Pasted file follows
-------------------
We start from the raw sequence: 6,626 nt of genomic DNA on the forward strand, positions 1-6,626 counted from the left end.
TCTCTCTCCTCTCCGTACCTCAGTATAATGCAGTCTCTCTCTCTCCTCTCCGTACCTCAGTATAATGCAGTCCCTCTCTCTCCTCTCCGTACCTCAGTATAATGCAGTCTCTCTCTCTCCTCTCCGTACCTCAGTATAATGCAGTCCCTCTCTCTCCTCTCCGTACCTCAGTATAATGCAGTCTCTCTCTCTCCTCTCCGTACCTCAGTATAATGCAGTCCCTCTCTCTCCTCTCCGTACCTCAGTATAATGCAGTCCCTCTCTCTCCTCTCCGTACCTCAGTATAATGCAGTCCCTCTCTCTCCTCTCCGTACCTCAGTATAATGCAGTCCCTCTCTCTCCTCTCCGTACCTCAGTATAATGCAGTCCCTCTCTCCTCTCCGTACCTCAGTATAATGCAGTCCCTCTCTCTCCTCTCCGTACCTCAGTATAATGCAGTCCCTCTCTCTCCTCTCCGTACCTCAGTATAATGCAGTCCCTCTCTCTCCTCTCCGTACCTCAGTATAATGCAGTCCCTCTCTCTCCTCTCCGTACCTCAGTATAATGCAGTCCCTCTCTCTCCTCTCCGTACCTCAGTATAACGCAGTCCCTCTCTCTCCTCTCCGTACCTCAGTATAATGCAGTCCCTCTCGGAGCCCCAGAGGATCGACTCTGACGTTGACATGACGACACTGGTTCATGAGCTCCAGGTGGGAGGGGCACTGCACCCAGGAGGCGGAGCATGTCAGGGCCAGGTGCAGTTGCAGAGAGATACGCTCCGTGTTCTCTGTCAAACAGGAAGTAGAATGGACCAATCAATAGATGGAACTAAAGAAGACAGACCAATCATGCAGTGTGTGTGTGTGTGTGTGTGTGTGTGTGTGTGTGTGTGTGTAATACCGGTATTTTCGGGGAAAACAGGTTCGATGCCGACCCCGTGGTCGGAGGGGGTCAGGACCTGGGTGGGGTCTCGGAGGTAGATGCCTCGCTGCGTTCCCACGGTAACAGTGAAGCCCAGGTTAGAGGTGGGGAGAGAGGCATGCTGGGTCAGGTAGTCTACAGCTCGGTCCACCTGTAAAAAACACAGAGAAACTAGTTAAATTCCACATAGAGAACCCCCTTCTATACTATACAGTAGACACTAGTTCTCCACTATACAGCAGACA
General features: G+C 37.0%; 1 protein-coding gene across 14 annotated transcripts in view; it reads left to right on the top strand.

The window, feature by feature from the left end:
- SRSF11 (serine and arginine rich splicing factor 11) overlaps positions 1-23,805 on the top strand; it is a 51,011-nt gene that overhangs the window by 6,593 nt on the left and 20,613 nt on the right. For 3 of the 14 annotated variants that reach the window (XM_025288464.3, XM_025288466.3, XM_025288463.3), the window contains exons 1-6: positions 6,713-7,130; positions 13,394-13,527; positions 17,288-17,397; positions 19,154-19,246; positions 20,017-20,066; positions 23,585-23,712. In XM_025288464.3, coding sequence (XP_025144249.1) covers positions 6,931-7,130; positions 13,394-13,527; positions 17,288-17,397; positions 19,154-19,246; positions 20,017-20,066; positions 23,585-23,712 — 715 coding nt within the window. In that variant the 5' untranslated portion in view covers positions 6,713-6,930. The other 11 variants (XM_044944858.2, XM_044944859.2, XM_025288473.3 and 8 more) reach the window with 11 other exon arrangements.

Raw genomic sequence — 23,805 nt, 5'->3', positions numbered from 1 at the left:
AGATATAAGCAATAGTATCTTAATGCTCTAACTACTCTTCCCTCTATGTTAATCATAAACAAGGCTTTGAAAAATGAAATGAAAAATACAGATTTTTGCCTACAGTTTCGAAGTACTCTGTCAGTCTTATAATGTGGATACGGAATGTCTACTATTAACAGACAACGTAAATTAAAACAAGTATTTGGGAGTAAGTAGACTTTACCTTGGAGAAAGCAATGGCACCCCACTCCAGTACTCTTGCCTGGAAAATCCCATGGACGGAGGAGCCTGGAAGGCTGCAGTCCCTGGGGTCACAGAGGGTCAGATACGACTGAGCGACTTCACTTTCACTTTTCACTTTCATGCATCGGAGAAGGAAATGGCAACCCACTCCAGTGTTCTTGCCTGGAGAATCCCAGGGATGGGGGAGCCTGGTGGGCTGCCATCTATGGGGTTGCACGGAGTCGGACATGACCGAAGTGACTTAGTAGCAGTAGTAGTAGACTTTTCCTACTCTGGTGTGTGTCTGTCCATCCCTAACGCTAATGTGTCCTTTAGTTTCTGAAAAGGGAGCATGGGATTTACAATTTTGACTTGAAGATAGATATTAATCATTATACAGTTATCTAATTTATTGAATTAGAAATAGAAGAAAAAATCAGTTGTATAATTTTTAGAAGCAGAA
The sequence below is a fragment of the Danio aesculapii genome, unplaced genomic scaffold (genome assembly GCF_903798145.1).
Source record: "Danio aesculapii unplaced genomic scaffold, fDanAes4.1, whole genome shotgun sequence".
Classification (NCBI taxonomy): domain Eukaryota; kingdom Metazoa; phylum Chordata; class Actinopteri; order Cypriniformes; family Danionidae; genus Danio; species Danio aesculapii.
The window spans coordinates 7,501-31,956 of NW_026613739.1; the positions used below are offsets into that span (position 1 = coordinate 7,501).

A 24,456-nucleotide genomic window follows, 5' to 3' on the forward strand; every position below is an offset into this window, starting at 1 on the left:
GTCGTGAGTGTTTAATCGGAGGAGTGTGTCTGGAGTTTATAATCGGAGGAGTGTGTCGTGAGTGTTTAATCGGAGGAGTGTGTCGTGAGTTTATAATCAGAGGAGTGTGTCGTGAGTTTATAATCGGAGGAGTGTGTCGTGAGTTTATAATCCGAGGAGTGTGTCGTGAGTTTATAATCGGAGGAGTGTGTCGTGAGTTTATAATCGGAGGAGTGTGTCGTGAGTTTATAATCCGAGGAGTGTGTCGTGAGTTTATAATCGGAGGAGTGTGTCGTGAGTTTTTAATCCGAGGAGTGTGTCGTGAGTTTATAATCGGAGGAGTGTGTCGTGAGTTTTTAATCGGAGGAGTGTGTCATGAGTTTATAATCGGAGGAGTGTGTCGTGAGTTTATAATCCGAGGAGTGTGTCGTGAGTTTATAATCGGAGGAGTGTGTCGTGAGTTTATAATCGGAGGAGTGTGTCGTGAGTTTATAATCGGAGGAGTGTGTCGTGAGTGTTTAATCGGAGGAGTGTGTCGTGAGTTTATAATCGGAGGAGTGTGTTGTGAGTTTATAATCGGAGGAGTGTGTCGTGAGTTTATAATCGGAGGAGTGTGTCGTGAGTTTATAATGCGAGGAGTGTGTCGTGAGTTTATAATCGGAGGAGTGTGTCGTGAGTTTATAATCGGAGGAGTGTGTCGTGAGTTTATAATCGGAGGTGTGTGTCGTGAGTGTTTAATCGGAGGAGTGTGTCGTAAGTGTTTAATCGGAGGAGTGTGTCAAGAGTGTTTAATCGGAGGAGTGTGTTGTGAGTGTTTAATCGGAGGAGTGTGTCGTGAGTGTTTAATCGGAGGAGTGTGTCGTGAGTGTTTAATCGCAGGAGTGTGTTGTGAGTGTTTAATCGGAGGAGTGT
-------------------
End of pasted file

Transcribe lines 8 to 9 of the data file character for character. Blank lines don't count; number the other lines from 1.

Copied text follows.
The sequence below is a fragment of the Danio aesculapii genome, unplaced genomic scaffold (genome assembly GCF_903798145.1).
Source record: "Danio aesculapii unplaced genomic scaffold, fDanAes4.1, whole genome shotgun sequence".